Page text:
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Gun Policy News, 2 April 2002

United States

2 April 2002

New York Times

SEATTLE — Nearly six months after Mr. Wales, a federal prosecutor and prominent advocate of gun control, was shot to death at his home here, the authorities have made no arrests, identified no suspects and offered no theories, at least publicly, about who might have wanted to kill him. But they do believe that the 49-year-old Mr. Wales was deliberately killed as he worked at a computer in his basement in Seattle's Queen Anne neighborhood on the night of Oct. 11, and... (GunPolicy.org)

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United States

2 April 2002

San Francisco Chronicle, Opinion

State Sen. Don Perata wants to tax bullets at a rate of five cents per round and he plans to ask the Legislature to put a bullet tax on the November ballot. Bullets cause injuries that are expensive to treat, and generally speaking, the public is footing the bill, Perata told KTVU last week. He added that a bullet tax with the revenue going to California's trauma centers, since they treat gun wounds makes as much sense as the 50-cent-per-pack cigarette tax that sends... (GunPolicy.org)

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United States

2 April 2002

WYFF (South Carolina)

Residents of an Anderson County community claimed Monday a shooting range operating without a permit has been disrupting their neighborhood, and they told WYFF the problem has been going on for several years. An Anderson county attorney told News 4 the range is legally open now, only because of a loophole in the law. The shooting range is located on River Hill Court near Highway 86 in the Piedmont area. The dispute centers on whether the gun facility is a shooting... (GunPolicy.org)

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United States

2 April 2002

Christian Science Monitor

SAN FRANCISCO — Months after many members of a frightened nation rushed to gun shops seeking security in triggers and steel, mounting evidence suggests that the gun-buying spree is over. For decades, handgun sales in particular have been a barometer of public fear — rising and falling in lock step with crime rates and riots. So the drop is, on one hand, a sign of how America has acclimated to its new normal. Yet it is also part of a broader, and perhaps more... (GunPolicy.org)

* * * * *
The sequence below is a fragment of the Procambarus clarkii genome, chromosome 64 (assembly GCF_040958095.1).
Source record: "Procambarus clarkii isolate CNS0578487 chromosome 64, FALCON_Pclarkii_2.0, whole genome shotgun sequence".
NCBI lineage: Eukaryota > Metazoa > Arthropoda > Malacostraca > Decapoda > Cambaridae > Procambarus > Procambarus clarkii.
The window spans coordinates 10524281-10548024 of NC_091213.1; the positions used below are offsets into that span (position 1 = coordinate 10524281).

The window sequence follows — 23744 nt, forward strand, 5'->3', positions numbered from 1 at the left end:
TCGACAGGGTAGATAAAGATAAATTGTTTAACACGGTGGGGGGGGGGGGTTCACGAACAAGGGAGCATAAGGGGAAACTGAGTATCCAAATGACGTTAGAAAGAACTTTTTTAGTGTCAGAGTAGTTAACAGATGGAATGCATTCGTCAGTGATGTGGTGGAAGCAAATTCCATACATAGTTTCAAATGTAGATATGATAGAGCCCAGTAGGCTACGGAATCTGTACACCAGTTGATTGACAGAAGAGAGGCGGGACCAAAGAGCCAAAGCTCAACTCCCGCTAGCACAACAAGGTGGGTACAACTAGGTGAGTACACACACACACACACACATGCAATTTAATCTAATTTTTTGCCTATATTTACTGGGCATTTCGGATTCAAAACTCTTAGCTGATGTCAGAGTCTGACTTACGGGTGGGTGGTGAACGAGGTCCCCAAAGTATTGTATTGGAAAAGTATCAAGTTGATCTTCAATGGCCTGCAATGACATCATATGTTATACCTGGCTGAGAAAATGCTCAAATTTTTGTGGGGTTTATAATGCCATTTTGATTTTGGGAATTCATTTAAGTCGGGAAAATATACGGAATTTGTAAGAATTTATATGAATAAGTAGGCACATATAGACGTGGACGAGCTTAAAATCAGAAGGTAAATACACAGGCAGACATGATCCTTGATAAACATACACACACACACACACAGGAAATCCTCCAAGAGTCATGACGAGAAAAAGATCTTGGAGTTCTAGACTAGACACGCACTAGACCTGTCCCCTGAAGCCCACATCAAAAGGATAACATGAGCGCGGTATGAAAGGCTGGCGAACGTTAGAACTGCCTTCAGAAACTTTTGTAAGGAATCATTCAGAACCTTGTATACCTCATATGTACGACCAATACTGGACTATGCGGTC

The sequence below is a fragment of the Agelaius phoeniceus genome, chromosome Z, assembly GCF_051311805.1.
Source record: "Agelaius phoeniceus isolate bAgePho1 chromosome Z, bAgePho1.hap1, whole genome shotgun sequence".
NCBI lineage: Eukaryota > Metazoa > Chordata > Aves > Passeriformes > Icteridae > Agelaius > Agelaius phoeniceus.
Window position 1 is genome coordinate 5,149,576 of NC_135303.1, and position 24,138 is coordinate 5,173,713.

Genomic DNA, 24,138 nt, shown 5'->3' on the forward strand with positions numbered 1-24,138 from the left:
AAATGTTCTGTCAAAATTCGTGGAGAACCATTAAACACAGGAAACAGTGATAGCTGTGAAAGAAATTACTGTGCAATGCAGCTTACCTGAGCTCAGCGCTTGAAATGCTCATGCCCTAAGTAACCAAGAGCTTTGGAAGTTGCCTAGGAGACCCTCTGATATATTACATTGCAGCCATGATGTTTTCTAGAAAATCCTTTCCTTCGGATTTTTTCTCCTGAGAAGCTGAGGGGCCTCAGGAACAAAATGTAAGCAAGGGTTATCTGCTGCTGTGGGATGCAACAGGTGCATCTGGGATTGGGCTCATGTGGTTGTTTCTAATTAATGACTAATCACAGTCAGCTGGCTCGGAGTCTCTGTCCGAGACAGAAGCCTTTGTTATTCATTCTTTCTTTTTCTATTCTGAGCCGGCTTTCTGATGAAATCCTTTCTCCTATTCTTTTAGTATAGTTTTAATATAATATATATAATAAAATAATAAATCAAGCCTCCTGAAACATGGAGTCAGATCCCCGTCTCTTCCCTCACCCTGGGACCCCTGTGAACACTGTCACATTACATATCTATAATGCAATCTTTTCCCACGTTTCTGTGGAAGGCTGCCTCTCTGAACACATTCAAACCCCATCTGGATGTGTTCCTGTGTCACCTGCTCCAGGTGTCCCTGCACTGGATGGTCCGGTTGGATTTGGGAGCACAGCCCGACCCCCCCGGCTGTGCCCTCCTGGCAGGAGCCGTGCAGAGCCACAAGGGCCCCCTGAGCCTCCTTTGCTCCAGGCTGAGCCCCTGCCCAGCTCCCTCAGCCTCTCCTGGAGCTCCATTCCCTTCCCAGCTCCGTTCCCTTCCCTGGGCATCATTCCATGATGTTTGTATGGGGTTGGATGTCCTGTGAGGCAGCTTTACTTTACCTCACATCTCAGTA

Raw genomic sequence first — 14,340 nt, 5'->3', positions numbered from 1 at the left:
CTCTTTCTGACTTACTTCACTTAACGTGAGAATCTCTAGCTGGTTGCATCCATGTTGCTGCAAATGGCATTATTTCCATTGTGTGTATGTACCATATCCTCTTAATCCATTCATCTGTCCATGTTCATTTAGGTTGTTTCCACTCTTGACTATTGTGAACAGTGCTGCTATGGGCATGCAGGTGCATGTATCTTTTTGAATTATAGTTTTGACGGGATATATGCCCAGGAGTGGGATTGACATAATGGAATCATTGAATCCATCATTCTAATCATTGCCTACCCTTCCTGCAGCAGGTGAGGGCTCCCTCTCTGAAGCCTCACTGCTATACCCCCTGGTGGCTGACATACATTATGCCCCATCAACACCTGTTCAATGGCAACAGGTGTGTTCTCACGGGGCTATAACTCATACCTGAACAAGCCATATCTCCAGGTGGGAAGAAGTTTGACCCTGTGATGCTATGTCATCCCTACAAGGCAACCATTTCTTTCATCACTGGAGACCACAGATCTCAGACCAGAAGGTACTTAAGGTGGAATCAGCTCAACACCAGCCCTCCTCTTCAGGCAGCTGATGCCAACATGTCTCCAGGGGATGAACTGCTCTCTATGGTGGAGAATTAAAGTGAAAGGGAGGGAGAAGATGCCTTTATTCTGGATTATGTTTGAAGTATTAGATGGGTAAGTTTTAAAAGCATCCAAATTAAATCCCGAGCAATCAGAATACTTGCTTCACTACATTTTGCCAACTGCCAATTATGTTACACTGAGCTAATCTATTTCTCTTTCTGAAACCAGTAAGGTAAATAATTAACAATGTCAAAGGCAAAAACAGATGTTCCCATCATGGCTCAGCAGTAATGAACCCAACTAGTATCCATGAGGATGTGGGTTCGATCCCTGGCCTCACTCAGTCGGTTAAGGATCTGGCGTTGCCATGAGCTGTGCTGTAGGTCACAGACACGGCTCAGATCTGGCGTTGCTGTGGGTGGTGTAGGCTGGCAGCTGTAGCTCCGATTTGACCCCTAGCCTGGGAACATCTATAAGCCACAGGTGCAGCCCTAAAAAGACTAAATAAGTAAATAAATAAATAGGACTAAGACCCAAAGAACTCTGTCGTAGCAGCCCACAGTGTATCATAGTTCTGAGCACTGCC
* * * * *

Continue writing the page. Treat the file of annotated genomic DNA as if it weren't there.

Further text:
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France

2 April 2002

Reuters

NANTERRE, France — President Jacques Chirac and Prime Minister Lionel Jospin joined about 14,000 mourners Tuesday at a memorial service in suburban Paris for eight councilors shot dead in France's worst recent massacre. Horror at last week's attack has mingled with public anger that the gunman, a loner with a record of psychological problems, was able to get an arms license and then escaped trial by committing suicide while in police custody. These are all questions... (GunPolicy.org)

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United States

2 April 2002

New York Post

Despite a continuing decline in serious crime, the number of shootings and rapes in the Big Apple has jumped sharply this year, new police statistics show. And the increase in gun violence apparently was responsible for a steep spike in murders last week, when 17 slayings were recorded for the week ending Sunday — compared to just three killings during the same period last year. Police figures for the first three months of 2002 show the number of shootings rose to... (GunPolicy.org)

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United States

2 April 2002

Ames Tribune (Iowa)

A report released Monday by Iowans for the Prevention of Gun Violence says the sale of firearms through classified advertisements in newspapers poses a potential threat since buyers aren't subjected to a criminal background check. The survey of Iowa newspapers was part of a national campaign to close what is being called the newspaper loophole. The survey says 20 of 23 Iowa newspapers with a daily circulation of more than 5,000 accept classified ads for guns from... (GunPolicy.org)

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